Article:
Make a difference.

   A few years back after one of the major hurricanes had come up the northeast coast wreaking havoc all across the eastern seaboard. The day after the hurricane had passed; a father had brought his son to the beach to see that the danger had passed and that the sun was shining once again. That morning as two of them had crested the top of the dunes and looked out towards the ocean, they came across a sight that neither of them had expected to see. The storm had washed millions of fish up onto the shore. As far as they could see in either direction, there were dead and dying fish covering every inch of the beach. As the two of them walked past the fish to the edge of the water, the young boy picked up one of the fish that was gasping for air and tossed it back into the sea.    The father looked at his son and tried to console him a little:  There’s just too many of them, and if they’re not already dead, they will be very soon. We can’t possibly make a difference… The boy waited for a moment and then responded to his father. I made a difference to that fish. Author unknown, As told to me by James Prescott

   The scripture tells us that we will always have trials, there will always be insurmountable problems, but it also shows compassion so strong that it was willing to die for its cause. We are that cause. Jesus had every right to give up on us. Not one, not even his closest disciples stood by him. The sin in this world IS insurmountable. The pain and suffering, the senselessness of the hate and cruelty that people have towards each other is overwhelming and if you or any one of us glanced even for a second with an open heart at the depth and truth of the evil that surrounds us, it would flood us with unbearable hopelessness. 

    But we are not hopeless, and we are not helpless to make a difference.

   Jesus gave us the model for discipleship: take a very small group of loyal friends, invite them into your life for several years, teach them continuously, and then let them go to repeat the process with their own disciples.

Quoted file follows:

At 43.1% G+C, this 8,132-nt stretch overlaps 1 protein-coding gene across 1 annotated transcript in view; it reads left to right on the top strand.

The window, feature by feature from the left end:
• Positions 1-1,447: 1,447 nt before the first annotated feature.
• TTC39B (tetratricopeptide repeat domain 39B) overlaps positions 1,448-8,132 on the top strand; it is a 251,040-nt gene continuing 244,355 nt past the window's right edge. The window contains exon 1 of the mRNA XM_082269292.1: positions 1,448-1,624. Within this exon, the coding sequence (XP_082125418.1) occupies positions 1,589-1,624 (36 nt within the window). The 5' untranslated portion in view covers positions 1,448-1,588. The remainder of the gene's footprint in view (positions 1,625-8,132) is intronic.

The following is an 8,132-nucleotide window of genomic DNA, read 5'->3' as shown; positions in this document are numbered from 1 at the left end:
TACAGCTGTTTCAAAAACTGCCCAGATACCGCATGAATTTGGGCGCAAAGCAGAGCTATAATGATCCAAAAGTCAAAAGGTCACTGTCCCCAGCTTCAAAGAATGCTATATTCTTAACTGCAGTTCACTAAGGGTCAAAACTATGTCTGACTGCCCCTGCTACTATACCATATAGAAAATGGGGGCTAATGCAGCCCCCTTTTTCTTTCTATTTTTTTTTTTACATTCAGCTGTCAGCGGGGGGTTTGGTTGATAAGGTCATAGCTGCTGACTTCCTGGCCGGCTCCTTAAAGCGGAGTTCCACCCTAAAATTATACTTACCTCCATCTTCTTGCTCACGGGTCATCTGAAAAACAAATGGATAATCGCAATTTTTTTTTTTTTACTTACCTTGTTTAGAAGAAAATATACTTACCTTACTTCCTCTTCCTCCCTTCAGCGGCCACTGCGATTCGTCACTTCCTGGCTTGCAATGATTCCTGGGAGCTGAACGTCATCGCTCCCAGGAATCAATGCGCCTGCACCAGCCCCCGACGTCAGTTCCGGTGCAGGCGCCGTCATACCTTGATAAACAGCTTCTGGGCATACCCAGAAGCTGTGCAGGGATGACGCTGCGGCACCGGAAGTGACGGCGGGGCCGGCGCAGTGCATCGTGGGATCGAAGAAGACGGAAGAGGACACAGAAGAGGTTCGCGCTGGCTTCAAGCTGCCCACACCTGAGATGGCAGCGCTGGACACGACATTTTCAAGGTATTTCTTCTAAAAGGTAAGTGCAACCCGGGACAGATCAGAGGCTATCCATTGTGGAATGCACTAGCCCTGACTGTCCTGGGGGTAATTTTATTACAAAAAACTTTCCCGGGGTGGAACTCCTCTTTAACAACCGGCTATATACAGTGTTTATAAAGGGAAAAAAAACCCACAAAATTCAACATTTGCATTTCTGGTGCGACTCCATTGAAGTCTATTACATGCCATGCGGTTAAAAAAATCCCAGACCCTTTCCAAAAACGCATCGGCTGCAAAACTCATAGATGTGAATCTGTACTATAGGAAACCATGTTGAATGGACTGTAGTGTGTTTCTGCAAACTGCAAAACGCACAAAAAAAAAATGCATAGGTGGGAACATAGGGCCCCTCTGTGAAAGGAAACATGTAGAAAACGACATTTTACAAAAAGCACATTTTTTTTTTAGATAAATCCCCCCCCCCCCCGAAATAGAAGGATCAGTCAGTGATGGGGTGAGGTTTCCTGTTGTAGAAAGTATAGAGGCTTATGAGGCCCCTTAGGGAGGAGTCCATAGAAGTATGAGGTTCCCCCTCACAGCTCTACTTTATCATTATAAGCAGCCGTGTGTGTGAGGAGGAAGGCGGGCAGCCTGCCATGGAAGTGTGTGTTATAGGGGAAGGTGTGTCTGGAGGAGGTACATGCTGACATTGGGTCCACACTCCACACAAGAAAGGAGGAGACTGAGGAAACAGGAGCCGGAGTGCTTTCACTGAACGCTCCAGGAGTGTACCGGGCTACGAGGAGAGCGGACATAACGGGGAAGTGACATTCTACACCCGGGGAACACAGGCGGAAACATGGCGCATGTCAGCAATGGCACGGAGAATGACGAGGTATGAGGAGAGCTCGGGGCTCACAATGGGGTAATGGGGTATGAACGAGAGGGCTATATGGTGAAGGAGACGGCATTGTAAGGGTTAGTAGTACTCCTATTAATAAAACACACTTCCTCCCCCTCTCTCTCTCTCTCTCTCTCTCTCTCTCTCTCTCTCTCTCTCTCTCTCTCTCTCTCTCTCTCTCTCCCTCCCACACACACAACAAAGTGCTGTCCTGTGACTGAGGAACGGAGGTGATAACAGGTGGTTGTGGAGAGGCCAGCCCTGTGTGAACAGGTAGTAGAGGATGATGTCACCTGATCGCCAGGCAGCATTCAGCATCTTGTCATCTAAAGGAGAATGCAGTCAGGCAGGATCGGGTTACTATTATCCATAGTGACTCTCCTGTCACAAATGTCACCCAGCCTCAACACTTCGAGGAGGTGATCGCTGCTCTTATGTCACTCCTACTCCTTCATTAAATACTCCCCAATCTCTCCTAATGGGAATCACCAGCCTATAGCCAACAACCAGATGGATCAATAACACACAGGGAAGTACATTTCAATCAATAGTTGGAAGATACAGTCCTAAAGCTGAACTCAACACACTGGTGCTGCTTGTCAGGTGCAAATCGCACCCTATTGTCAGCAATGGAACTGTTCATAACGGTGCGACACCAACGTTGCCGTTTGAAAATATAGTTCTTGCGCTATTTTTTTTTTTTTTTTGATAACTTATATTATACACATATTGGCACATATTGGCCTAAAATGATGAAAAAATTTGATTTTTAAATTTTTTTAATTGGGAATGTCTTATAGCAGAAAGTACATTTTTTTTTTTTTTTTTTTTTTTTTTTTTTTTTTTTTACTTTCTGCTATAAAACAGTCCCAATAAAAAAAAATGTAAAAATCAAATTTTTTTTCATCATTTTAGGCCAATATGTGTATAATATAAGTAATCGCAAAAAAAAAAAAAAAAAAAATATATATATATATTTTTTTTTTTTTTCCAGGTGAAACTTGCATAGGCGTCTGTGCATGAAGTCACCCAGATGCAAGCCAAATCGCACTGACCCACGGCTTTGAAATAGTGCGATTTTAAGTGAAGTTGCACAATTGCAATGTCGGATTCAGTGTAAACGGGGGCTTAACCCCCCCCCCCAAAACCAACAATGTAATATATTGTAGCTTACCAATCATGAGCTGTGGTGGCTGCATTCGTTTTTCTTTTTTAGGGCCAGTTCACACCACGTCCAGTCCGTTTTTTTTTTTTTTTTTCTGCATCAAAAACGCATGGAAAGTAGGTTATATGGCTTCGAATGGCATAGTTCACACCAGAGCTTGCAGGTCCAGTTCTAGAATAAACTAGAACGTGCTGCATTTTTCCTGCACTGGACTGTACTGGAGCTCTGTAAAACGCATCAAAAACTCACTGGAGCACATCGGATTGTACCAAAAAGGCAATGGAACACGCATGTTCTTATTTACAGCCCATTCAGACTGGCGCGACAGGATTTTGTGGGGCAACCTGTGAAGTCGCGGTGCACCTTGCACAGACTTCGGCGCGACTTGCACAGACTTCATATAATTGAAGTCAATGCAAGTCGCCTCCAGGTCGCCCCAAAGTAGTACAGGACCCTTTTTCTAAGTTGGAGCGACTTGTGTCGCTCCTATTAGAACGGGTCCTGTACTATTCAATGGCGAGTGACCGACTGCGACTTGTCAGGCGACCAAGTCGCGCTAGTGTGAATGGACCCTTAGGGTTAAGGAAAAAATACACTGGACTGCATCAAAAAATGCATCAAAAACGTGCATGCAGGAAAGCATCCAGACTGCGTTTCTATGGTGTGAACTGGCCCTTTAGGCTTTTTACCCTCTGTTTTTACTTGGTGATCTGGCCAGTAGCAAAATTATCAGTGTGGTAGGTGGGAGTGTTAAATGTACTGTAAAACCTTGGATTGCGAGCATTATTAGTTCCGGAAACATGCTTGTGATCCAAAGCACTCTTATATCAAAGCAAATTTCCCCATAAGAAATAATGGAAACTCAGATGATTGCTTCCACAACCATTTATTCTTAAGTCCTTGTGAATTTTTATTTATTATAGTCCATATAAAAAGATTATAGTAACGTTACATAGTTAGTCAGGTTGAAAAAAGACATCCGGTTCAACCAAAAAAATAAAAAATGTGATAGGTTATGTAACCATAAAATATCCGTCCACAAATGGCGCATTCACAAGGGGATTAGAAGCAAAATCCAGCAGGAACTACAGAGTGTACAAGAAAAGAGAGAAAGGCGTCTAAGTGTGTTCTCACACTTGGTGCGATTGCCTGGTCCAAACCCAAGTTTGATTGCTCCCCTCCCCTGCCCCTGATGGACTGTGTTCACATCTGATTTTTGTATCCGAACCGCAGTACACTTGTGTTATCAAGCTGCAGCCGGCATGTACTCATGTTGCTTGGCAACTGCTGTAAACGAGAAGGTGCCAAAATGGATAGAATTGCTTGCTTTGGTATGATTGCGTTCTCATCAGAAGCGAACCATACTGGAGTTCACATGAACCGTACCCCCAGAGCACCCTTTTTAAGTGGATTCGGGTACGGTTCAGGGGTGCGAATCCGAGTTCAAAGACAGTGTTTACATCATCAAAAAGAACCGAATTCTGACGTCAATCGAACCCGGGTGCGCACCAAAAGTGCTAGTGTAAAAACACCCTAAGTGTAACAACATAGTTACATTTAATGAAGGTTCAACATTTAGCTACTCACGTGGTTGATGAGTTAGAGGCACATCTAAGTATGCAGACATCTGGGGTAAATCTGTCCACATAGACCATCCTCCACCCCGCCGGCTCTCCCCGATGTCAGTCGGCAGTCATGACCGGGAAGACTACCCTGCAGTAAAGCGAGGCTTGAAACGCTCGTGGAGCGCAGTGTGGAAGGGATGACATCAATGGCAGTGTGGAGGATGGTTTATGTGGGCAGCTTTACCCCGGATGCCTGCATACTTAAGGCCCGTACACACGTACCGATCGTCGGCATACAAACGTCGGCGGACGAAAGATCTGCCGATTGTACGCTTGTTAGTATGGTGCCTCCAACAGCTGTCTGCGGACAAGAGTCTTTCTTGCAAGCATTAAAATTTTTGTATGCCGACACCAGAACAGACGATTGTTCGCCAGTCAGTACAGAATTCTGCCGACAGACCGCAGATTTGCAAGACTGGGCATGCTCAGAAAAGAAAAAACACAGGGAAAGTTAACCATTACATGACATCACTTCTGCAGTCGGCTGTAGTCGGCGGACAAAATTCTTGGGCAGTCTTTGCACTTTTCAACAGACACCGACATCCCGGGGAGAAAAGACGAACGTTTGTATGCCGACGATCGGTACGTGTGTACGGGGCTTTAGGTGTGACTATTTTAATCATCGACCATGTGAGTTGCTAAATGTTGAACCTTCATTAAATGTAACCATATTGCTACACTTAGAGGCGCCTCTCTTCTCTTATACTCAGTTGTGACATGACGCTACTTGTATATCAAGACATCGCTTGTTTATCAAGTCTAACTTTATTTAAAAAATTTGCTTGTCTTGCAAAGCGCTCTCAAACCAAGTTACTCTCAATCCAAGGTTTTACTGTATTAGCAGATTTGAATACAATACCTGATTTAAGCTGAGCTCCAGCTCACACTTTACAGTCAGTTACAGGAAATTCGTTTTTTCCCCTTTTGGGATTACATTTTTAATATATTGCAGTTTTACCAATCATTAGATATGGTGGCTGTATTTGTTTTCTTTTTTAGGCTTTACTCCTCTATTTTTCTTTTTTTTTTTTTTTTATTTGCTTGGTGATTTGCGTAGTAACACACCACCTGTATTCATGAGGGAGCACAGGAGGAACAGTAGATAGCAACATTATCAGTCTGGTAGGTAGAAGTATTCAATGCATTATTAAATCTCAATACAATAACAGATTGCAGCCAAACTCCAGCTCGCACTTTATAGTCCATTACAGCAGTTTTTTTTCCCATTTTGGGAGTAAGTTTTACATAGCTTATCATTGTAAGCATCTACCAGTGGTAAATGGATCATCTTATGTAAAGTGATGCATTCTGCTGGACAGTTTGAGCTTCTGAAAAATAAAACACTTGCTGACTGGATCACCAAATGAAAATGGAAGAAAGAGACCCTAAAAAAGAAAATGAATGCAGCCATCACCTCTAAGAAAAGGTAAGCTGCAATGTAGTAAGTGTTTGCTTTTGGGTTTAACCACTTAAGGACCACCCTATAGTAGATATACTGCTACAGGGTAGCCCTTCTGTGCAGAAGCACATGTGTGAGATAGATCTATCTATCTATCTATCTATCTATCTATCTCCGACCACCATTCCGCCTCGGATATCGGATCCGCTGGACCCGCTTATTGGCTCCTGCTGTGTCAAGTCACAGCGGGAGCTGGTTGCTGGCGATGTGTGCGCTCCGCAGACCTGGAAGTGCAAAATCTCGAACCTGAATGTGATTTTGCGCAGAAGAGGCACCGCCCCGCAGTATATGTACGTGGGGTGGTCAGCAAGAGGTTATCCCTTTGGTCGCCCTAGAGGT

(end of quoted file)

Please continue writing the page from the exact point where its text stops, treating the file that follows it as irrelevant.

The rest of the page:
I didn’t grow up as a Christian. I didn’t become a Christian until my mid 20’s. If there was even one person that tried to reach out to me in my teen-years, I can’t remember one. There isn’t a day that goes by that I don’t wonder what might have been in my life if someone, just anyone, reached out to me to direct my path at that time. It wasn’t until my early 20’s that I came in contact of a few people that reached out to help guide me along the right path. I credit those people for nudging my life from where I was destined, to where I ended up.

Almost all of those people were Christians, but very few of them attempted to persuade me that I should become a Christian too. In most cases I learned of their personal faith, after their greatest impact upon my life was over. But! I am absolutely certain, that every one of these people reached out to me and impacted my life by intent! And through them, God was nudging me “Inch by inch” into a place where I would be more receptive to His presence in His interceders. Eventually He brought me into the path of people who would actively disciple me to be a follower of Christ. But first, He sent those to till the fallow ground.

   As I look back through my life and examine the difference makers in my life, they really didn’t do all that much; some only invested just few well-connected hours; very few invested more than 20 hours. But, cumulatively it was enough to make all the difference in the world to me.

  For 35 years in ministry, I have dedicated myself to making a difference to young people, one or two disciples at a time, for as long as our paths intersected. (I seem to relate most to the age in a person’s life where they are most vulnerable, and least reached.) If I have any regrets in my life, it is that over all these years there have only been a very small handful of people that I have been able to reach out to in a meaningful discipleship roll.

Matthew 28:19-20

Therefore go and make disciples in all the nations, baptizing them into the name of the Father and of the Son and of the Holy Spirit, and then teach these new disciples to obey all the commands I have given you; and be sure of this—that I am with you always, even to the end of the world.”

In regard to discipleship I often fear that all we like sheep have gone astray, we have left the example of Christ and follow our own paths.

We mistake evangelism for discipleship. We focus on the noun, not the verb. (Interesting note: Disciple doesn’t even show up in the English dictionary as a verb.)

For me the process of discipleship to young people is a selfish one. It is only within the context of investing my self into nudging someone onto the right path, shining a dimly lit light towards my Lord and Savior, that I experience the second premise of Matthew 28:19-20… Be sure of this – that I am with you always, even to the end of the world.

I wish I were a better Christian; More anchored, More disciplined (No pun intended); Able to sustain my faith without it’s connection to the ministry of discipleship to kids that often don’t even seem to care or notice. But, like a light switch on a wall turns on and off a light, so is the depth of my walk associated to depth of my ministry. But I am desperately driven to make a difference. And I can’t understand, those who are not.

Be a difference maker by intent.

It really doesn’t take all that much effort.

Nudge someone a little bit closer to the right path.

Make a difference, one person at a time.